martes, 28 de febrero de 2017

How the American family has changed | MercatorNet

How the American family has changed

How the American family has changed

How the American family has changed

A new interactive tool.
Shannon Roberts | Feb 28 2017 | comment 

The American family has changed significantly over the past century.  If you're interested in seeing exactly how, the Marriage and Religion Research Institute has created an interactive online tool which allows users to map demographic trends over time in a variety of ways, including by US state, ethnicity and gender.  You can have a look for yourself here
The Institute has also published family trends, including demographic and population data, which might be of interest on their website here.  One significant trend is the huge increase in children from the 1970’s onwards who have parents who are divorced, co-habiting but not married, or have always been single; a significant change in up-bringing for a large number of children across America from that time.  For those children that live below the poverty line the trend is much worse but still begins around the same time in the early 1970's.  If you live in the US, have a look at how your state is doing on the family front.
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I have just realised that all of today's posts are about media of various kinds.
Shannon Roberts highlights an online tool for tracking "the decomposition of the American family over time". Robin Taylor, from the app-maker Rakkoon, discusses a more sophisticated way to use SnapChat. I have critiqued a Facebook video about the gay Mardi Gras in Sydney. And Margaret Somerville reminisces about those old-fashioned things called books. 
But the most important news is linked to our lead story. Our associate editor, Zac Alstin, has just published his first novel, To Create a World. It’s a fantasy aimed at a middle-grade audience about a boy who enters a hidden, magical world to find a cure for his sick sister. In his article, he explains why he's sure that fantasy novels are worthwhile.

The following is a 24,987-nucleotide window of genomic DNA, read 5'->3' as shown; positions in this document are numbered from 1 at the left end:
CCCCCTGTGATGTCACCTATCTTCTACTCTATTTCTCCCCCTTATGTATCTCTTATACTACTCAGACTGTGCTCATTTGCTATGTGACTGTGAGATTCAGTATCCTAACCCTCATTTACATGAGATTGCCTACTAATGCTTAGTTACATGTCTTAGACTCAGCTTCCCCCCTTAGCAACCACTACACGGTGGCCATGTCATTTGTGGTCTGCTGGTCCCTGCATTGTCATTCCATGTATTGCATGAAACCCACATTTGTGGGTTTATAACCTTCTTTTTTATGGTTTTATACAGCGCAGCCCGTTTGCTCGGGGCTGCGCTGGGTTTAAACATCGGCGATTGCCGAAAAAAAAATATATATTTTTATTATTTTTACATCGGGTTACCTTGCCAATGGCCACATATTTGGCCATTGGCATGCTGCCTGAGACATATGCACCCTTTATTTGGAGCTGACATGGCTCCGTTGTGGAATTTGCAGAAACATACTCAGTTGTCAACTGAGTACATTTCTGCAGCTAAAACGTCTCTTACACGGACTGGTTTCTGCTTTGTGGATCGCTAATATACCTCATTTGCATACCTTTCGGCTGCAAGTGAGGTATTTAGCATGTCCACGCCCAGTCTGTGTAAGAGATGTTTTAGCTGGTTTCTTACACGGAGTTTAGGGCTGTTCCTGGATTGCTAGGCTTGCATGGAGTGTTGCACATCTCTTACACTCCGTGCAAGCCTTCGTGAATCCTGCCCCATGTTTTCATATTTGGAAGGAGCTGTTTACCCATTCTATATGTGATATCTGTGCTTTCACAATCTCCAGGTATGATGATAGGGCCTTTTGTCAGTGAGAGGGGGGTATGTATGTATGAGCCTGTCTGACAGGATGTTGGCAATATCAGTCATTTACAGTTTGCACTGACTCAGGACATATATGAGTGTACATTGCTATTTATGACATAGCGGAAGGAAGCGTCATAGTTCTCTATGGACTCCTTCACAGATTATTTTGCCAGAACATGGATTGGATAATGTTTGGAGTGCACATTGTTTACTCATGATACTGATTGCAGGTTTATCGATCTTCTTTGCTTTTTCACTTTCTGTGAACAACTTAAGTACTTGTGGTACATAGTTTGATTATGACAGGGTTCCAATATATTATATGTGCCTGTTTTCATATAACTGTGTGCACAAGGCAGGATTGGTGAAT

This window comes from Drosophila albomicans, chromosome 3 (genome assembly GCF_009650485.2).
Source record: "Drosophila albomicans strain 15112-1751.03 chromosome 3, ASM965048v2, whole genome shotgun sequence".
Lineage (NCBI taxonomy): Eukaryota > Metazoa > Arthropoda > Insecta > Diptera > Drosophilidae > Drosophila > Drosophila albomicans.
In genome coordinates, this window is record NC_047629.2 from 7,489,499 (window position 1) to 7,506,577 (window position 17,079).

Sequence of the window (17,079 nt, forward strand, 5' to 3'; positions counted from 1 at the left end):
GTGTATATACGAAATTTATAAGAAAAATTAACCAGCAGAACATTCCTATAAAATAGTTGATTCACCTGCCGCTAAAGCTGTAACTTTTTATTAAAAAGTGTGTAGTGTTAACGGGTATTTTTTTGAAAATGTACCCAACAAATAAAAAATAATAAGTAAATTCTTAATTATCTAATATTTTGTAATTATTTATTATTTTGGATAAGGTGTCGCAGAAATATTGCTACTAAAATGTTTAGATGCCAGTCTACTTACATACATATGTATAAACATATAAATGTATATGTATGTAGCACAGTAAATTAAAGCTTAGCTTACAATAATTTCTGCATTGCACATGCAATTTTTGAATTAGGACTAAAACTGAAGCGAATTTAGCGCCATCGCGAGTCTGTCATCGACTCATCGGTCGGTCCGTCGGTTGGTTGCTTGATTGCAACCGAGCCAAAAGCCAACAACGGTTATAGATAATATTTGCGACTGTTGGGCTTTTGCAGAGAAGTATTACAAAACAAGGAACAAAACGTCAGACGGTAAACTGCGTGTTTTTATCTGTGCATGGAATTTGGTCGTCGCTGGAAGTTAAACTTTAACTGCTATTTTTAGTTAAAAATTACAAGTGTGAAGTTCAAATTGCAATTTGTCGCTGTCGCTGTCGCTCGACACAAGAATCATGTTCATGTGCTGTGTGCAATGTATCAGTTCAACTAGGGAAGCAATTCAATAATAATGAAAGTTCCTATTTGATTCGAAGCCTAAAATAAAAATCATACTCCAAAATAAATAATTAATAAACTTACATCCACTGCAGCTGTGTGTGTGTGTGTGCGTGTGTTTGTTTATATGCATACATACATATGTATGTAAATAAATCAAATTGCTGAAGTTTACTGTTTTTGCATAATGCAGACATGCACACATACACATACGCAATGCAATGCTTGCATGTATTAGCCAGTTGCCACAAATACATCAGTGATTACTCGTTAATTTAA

Michael Cook

It is a big deal, actually
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Deconstructing a video promoting the Sydney Gay and Lesbian Mardi Gras
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Are fantasy stories worth telling?
By Zac Alstin
The spiritual significance of fantasy themes.
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Lessons from a Rabbit, a Cat and an Otter
By Margaret Somerville
Three books that nurtured my respect for and love of animals and nature.
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Yellow: making Snapchat even more addictive
By Robin Taylor
A new app which is both popular and dangerous for teens
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How the American family has changed
By Shannon Roberts
A new interactive tool.
Read the full article
Peter Singer interviewed about, well, everything
By Michael Cook
Criticisms of the utilitarian philosopher Peter Singer are often based on books or articles published decades ago. Here are his latest views.
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Euthanasia and Alzheimer’s: Canada takes a step in the wrong direction
By Aubert Martin
Supporters of 'aid-in-dying' already want to expand the law
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Parenting partnerships add to the web of lies about families
By Andrea Mrozek
Websites bringing together people solely to produce a child exploits a modern malaise.
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